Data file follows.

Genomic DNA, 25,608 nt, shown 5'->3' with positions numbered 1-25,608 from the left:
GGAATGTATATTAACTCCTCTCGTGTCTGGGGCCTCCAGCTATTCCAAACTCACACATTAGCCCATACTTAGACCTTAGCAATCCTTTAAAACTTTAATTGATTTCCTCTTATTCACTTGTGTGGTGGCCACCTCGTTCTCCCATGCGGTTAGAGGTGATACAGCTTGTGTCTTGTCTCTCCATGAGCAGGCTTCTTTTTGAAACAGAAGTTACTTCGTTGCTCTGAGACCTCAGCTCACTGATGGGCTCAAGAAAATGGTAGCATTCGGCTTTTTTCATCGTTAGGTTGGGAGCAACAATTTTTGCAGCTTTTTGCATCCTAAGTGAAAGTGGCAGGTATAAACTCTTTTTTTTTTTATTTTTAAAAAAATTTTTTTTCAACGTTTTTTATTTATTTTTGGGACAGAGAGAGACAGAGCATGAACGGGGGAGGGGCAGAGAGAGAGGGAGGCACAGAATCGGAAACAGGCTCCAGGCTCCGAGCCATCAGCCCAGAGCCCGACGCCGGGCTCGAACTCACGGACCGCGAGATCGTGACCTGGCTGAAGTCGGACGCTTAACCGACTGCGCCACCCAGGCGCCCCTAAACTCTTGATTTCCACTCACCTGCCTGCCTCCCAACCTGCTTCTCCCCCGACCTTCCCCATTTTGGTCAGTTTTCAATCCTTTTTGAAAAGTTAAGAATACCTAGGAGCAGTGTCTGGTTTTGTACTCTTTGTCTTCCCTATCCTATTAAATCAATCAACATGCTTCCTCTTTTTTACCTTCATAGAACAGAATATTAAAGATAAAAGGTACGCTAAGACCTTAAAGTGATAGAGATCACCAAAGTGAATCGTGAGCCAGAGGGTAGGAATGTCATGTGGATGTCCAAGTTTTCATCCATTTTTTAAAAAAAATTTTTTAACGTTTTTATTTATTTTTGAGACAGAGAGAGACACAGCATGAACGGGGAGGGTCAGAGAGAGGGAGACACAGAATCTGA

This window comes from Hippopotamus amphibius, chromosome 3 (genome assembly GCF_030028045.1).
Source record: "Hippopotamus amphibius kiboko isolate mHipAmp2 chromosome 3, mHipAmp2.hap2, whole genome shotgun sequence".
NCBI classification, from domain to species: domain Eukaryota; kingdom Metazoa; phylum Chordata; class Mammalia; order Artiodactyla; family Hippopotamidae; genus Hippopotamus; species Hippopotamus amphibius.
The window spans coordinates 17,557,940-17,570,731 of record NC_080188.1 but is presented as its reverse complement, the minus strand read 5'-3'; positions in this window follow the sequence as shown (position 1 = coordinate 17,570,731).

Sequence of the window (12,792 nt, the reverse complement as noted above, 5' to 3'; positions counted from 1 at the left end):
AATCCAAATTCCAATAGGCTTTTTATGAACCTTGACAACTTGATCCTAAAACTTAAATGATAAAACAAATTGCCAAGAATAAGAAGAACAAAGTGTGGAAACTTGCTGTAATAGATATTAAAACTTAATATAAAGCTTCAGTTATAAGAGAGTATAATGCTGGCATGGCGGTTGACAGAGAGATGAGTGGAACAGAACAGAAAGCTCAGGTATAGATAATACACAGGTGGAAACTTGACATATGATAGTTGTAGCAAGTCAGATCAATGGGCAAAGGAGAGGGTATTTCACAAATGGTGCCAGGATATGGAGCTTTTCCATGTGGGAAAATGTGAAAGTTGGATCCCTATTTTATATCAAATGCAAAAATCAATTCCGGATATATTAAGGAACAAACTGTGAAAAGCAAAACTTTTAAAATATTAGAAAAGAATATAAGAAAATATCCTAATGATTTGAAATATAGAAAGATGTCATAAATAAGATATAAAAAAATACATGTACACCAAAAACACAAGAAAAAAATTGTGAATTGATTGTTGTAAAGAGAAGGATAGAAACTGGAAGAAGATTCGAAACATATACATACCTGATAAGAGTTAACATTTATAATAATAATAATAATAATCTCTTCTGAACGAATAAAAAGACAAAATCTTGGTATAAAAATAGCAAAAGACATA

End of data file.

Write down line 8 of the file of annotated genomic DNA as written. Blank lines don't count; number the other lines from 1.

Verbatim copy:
AATCCAAATTCCAATAGGCTTTTTATGAACCTTGACAACTTGATCCTAAAACTTAAATGATAAAACAAATTGCCAAGAATAAGAAGAACAAAGTGTGGAAACTTGCTGTAATAGATATTAAAACTTAATATAAAGCTTCAGTTATAAGAGAGTATAATGCTGGCATGGCGGTTGACAGAGAGATGAGTGGAACAGAACAGAAAGCTCAGGTATAGATAATACACAGGTGGAAACTTGACATATGATAGTTGTAGCAAGTCAGATCAATGGGCAAAGGAGAGGGTATTTCACAAATGGTGCCAGGATATGGAGCTTTTCCATGTGGGAAAATGTGAAAGTTGGATCCCTATTTTATATCAAATGCAAAAATCAATTCCGGATATATTAAGGAACAAACTGTGAAAAGCAAAACTTTTAAAATATTAGAAAAGAATATAAGAAAATATCCTAATGATTTGAAATATAGAAAGATGTCATAAATAAGATATAAAAAAATACATGTACACCAAAAACACAAGAAAAAAATTGTGAATTGATTGTTGTAAAGAGAAGGATAGAAACTGGAAGAAGATTCGAAACATATACATACCTGATAAGAGTTAACATTTATAATAATAATAATAATAATCTCTTCTGAACGAATAAAAAGACAAAATCTTGGTATAAAAATAGCAAAAGACATA